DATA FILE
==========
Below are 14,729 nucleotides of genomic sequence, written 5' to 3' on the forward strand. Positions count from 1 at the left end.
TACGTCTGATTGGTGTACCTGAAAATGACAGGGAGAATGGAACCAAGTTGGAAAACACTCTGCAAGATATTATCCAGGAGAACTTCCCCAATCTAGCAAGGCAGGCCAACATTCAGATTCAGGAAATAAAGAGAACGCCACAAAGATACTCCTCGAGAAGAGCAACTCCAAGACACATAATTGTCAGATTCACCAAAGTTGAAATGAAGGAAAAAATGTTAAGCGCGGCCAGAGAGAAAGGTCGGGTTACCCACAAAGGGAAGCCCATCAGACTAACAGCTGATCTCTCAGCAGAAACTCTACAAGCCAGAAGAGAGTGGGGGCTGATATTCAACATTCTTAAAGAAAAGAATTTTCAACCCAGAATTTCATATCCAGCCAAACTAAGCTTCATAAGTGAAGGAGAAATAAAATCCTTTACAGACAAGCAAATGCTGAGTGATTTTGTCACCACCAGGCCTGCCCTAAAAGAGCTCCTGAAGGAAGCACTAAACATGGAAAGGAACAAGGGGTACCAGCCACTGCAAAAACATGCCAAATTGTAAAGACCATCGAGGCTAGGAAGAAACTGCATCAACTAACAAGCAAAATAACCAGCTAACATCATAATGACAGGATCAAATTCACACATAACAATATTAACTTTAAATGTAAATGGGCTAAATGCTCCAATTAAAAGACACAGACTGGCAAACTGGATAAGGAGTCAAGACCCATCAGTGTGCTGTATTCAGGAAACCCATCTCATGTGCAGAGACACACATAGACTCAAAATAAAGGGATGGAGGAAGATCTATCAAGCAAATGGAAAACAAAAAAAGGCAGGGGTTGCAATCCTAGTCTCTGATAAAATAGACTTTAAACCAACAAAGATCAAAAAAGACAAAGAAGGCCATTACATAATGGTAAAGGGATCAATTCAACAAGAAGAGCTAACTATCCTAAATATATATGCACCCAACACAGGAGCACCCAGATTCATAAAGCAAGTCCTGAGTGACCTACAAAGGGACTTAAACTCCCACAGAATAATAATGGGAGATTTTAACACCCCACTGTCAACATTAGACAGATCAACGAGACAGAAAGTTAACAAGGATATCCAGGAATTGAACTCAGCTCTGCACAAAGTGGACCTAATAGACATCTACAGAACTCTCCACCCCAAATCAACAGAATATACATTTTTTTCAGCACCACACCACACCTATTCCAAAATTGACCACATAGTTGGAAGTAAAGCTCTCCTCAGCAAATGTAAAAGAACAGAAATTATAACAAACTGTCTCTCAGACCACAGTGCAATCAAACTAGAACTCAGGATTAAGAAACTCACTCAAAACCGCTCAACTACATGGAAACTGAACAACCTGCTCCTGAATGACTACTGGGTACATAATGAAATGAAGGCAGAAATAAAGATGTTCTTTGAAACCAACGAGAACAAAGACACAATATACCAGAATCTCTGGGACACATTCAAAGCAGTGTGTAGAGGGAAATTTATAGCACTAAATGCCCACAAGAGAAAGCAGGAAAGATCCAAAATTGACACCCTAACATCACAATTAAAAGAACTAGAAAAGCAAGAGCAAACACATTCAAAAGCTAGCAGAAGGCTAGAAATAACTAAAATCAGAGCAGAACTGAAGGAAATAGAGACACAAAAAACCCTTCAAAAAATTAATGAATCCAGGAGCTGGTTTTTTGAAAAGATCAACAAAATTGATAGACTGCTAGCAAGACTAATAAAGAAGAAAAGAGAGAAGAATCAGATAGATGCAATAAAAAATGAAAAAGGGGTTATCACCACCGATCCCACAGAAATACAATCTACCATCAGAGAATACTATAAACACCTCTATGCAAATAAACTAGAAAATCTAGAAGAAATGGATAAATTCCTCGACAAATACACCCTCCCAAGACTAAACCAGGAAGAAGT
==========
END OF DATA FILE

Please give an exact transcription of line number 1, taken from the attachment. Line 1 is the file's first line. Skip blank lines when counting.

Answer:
Below are 14,729 nucleotides of genomic sequence, written 5' to 3' on the forward strand. Positions count from 1 at the left end.